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Province honours Congo activist

Mukwege founded hospital for female victims

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Since he started a hospital in conflict-ravaged Congo in 1999, more than 40,000 female victims of extreme sexual violence have been treated.

A dozen international awards later, Dr. Denis Mukwege is in Winnipeg raising funds and awareness for Panzi Hospital and its after-care program helping patients recover from psychological wounds and move on.

"They need your voice to support them in their struggle," Mukwege said Monday.

Mukwege was honoured by the province Monday with the Order of the Buffalo Hunt.

"Dr. Mukwege's lifelong dedication to the advancement of medicine in the Congo and commitment to working with vulnerable women in war zones is to be admired and commended," Premier Greg Selinger said in a prepared statement.

Manitoba's top honour was presented to the doctor quietly in a private ceremony at the legislative building, where he was surrounded by plainclothes security. In 2012, he was the target of an assassination attempt.

"We don't know who was behind it," said Mukwege. That hasn't stopped him from working at the hospital, speaking up for women and against the violence of men.

"This courage in the face of adversity and conviction to fight for what's right just exemplifies the Order of the Buffalo Hunt's principles of leadership, commitment and service to community," Selinger said.

On Wednesday, Mukwege will be at a Graffiti Gallery show featuring the works of Winnipeg and Congolese high school students with former governor general Micha´lle Jean. On Thursday, he'll take part in an evening of dialogue and music at the Pantages Playhouse Theatre with the likes of retired general Sen. Roméo Dallaire and Blue Rodeo's Jim Cuddy.

In Winnipeg, far from African conflicts and rebel forces, Mukwege still may not be safe. There have been two security "incidents" since he arrived, said Darcy Ataman, who organized Mukwege's visit to Winnipeg. The Winnipeg producer is the founder of Make Music Matter, a non-profit organization that's setting up a music program at Panzi Hospital to help women in their recovery. Women who've been brutalized can be the author of their destiny, writing their own song lyrics and recording them at a studio opening in May at Panzi Hospital's after-care facility, Maison Dorcas.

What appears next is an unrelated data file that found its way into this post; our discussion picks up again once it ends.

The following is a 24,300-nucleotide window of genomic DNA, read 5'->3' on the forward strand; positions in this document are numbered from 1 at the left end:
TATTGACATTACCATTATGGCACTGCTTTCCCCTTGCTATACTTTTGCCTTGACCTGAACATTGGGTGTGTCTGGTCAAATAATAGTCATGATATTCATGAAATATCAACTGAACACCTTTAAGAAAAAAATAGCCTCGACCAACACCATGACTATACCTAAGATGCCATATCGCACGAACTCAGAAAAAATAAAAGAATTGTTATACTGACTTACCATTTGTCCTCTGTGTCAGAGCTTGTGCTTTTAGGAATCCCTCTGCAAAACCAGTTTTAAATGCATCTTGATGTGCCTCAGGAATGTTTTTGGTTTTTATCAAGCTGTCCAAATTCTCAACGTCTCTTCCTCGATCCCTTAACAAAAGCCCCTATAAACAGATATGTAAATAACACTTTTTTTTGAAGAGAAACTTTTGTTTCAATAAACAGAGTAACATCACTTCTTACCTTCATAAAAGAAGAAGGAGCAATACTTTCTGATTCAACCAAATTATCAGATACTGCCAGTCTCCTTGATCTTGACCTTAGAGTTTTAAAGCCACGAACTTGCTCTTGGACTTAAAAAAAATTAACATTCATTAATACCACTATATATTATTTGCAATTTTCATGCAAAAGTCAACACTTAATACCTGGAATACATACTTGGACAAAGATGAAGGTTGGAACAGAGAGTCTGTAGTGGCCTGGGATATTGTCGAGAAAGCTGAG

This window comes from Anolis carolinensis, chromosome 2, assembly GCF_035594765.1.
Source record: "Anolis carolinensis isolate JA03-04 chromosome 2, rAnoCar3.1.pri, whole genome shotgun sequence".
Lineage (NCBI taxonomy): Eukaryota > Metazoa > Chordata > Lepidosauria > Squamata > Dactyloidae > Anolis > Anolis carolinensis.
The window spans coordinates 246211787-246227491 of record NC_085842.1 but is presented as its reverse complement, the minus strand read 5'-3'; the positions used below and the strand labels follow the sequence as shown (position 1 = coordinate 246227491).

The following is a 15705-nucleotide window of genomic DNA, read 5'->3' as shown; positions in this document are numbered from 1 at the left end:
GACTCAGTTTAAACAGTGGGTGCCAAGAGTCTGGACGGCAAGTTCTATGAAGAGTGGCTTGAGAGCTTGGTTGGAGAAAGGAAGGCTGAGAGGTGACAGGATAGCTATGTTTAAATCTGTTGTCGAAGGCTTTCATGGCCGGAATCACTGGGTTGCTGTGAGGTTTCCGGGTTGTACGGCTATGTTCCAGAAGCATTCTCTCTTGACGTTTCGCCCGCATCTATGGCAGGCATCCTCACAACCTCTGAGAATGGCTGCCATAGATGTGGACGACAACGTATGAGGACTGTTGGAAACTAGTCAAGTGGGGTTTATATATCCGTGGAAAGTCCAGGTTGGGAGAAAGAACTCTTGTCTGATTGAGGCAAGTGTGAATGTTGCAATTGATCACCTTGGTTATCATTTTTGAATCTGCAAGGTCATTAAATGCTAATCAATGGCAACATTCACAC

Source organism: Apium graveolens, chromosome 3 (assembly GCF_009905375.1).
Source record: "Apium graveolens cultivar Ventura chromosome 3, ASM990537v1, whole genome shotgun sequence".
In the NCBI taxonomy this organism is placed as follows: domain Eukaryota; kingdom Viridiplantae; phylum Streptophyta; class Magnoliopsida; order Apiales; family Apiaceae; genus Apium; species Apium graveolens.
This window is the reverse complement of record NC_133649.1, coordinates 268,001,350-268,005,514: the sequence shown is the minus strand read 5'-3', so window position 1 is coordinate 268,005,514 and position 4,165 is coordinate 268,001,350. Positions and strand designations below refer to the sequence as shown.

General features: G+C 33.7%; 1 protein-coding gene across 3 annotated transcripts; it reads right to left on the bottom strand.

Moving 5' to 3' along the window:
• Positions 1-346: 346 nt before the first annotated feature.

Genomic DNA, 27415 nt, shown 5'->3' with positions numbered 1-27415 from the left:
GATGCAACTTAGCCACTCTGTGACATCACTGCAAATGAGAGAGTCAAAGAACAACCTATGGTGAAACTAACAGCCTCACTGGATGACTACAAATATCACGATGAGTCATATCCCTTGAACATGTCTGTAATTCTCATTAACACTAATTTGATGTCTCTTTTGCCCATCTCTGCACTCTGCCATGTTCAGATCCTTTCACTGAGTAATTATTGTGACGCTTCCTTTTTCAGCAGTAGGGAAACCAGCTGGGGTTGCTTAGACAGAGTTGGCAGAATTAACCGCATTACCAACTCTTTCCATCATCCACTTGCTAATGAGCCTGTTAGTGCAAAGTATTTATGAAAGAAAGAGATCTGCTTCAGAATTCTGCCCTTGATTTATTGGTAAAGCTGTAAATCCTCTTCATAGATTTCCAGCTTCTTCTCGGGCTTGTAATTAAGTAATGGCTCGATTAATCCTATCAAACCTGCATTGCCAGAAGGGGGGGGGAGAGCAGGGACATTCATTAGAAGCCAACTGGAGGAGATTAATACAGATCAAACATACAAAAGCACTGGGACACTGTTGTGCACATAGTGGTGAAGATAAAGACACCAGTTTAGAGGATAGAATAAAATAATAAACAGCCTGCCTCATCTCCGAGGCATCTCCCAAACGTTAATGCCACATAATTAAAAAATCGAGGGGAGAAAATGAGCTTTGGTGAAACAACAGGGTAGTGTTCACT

"They can be their own local rock stars," said Ataman.

The devastation and stigma of rape make it hard for women to return to their communities, said Mukwege.

The music, along with counselling and support to get a small business going, help survivors "regenerate," said Mukwege.

"We need to ensure their life can be different."

The mineral-rich area that's home to them has been ravaged by many armed groups, with new rebel movements spawned on a regular basis, some of them with backing from neighbouring countries.

An estimated 5.4 million people have died in two decades of war.

Still, there's hope for Congo, the doctor said.

Last year for the first time, leaders from 11 countries in the region signed a peace deal aimed at bringing stability to the war-torn east of the Democratic Republic of the Congo.

"It's a positive sign for us," said Mukwege.

Republished from the Winnipeg Free Press print edition March 25, 2014 A6

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